Written by Ksenia Rundin

    Justice locked inside our old
    Fear of tragedies
    Tragedies of a Biblic
    Waste emotions”

    Giving one of his famous lectures, almost 100 years ago, the British philosopher and mathematician Bertrand Russell, was concerned with “the problem of determining what is the relation called meaning.” He would use the word “Napoleon” that “means” a certain person. Thus, in saying the word “Napoleon”, one is asserting a relation between this word and the person so designated. Let us take the word “music”.  It might be hard to come up with an exhaustive definition for it but music is easy to recognise, when one is hearing it. Oxford Dictionary defines music as “sounds that are arranged in a way that is pleasant or exciting to listen to.” Aristotle compared music with emotions, interpreting the former  as a principle of movement on the sense level. Meanwhile, Plato claimed that music gives soul to the universe, wings to the mind, flight to the imagination, a charm to sadness, and life to everything by becoming a moral law. We see that the definition of the word “music” describes emotions — pleasure and excitement — that are inherent in us humans.If we now consider what sort of object a word itself is, as a physical thing, not as a meaning, we discover, according to Bertrand Russell, that a word is not something unique and particular but consists of a set of occurrences. Further, a spoken word has two aspects, depending on how we regard the latter — as a speaker or as a hearer. Considering now the meaning that music and lyrics create we might regard it from these two perspectives — a listener perspective and an artist perspective. An artist is both a creator and a kind of  “speaker” of his or her music that people may like or reject. Justice of one’s feelings suddenly becomes locked inside one’s own soul, where those feelings are born by the meaning that relationship between lyrics, music and the personalities of composer, poet and singer constitute. Ostensibly, a song becomes a complicated element of relations between people creating it, making it alive and the audience, bringing them in one or another way together with each other and, in the first place, with their own self. Trying to understand the process of creating music and/or songs, Odalisque met the man behind the lyrics of the Swedish band The MotiveZ Nebojsa Grujic and spoke to him about the band, music, lyrics and the challenging times. The band released their first album 'Alexandria' in March and it is available on Spotify. During the COVID-19 period the band worked hard and a new song called ‘Breath of Fuel’ is their latest “Corona baby”.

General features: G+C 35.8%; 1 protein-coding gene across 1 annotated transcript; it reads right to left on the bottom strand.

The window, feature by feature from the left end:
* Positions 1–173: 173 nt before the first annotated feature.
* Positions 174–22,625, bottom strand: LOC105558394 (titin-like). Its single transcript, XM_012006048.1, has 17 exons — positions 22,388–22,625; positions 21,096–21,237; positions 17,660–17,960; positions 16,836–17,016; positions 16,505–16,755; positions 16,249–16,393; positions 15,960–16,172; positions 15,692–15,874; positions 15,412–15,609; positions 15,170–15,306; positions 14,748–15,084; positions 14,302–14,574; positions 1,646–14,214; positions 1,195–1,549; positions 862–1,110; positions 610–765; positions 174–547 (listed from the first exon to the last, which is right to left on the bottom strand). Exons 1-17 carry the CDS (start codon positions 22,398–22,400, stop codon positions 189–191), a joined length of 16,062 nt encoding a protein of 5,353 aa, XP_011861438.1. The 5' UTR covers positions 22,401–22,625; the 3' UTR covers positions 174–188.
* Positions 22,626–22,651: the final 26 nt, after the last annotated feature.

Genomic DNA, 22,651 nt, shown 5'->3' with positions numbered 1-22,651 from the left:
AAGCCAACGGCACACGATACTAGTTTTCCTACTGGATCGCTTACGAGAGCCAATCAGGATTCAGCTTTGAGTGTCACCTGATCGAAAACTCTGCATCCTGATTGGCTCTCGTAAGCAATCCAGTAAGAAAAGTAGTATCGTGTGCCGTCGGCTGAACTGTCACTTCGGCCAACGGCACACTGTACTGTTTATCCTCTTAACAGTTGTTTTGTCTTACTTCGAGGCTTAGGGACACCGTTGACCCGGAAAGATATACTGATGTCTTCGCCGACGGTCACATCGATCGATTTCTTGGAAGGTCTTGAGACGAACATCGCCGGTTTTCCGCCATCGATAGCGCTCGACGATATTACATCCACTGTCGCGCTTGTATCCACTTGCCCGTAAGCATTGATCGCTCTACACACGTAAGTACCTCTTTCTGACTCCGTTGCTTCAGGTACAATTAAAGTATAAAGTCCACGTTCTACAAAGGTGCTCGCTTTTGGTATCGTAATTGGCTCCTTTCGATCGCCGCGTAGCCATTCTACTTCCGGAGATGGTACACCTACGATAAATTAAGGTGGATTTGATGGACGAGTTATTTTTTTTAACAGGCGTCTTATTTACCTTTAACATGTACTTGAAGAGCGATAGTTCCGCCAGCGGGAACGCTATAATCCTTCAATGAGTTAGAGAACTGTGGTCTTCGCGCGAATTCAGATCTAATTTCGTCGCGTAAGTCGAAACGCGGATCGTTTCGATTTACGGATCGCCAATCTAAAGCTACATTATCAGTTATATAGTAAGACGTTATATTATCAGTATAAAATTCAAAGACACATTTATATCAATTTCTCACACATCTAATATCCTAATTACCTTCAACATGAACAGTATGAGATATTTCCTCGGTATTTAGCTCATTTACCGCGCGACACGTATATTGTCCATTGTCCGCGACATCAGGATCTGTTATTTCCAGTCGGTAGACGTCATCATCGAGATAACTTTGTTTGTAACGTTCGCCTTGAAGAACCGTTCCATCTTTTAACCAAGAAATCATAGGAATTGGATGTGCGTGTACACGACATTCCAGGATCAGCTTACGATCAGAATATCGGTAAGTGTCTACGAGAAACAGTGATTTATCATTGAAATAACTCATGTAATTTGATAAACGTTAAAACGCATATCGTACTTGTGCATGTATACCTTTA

How did it all start with the band?
    After a long time in the music business, I ended up standing alone with a lot of compositions in my hands. I was not able to record and I phoned an old friend of mine and asked wether he could play some guitars on these songs. He said, “Definitely! But I am going to bring someone else who is more into Rock.” And this is how we met Sale. It was just a year ago and we clicked directly. On the first day, we recorded four songs. There obviously was a lot of Macallan and Rémy Martin involved but it was great. So, we clicked straight away and he said that he had a singer and that was a guy from Croatia called Davor. I had some compositions that I thought should be sung by a girl. And I called a girl named Hilda and she jumped on straight away. And then Jesper came into the picture. I think they did a great job. I also phoned some other old friends offering some songs they could do. The song ‘Preach’ they knocked in one night. Hilda performs live quite a lot and has her own projects as well. This is how we sort of combined the record - everybody knew somebody. We had a drummer, who was filming this show and he also made some very prominent bits for a number of songs.

    How many are you now in the band?
    Now we found a new member, a twenty-five-year-old guy called Stephan. So, we are four people in the band right now but we are always open for collaborations with other artists. However, we have realised that music has no age limit and now we happen to play with different artists of different ages from time to time — experimenting sort of. It appear to be very motivating for us as a band and as individuals.

    What do you think keeps you together, besides music?
    I think, a feeling of freedom and creativity. I have been creating my whole life and therefore, I, for example, clicked with Carl Lagercrantz’ artworks, which ended up on our first album cover and even on the cover for our latest single “Breath of Fuel”. I have an idea but it is about how you would express my idea. If I want to play a guitar to find a right motive for my lyrics, I can simply put it in my computer that would do all this midi and it will sound perfect. However, we prefer to play physically and to use the technology to experience the product that we have accomplished. A lot of our recordings have been conducted in merely one take. Moreover, a lot of solos are pure improvisations. Therefore, my idea of music and freedom is that I give you this gutar line and let’s see what you can do with it. If I have lyrics, we would sit down, trying to adjust. When I gave my lyrics to Hilda, I wanted to see what she could do with it.

    What kind of music do you play?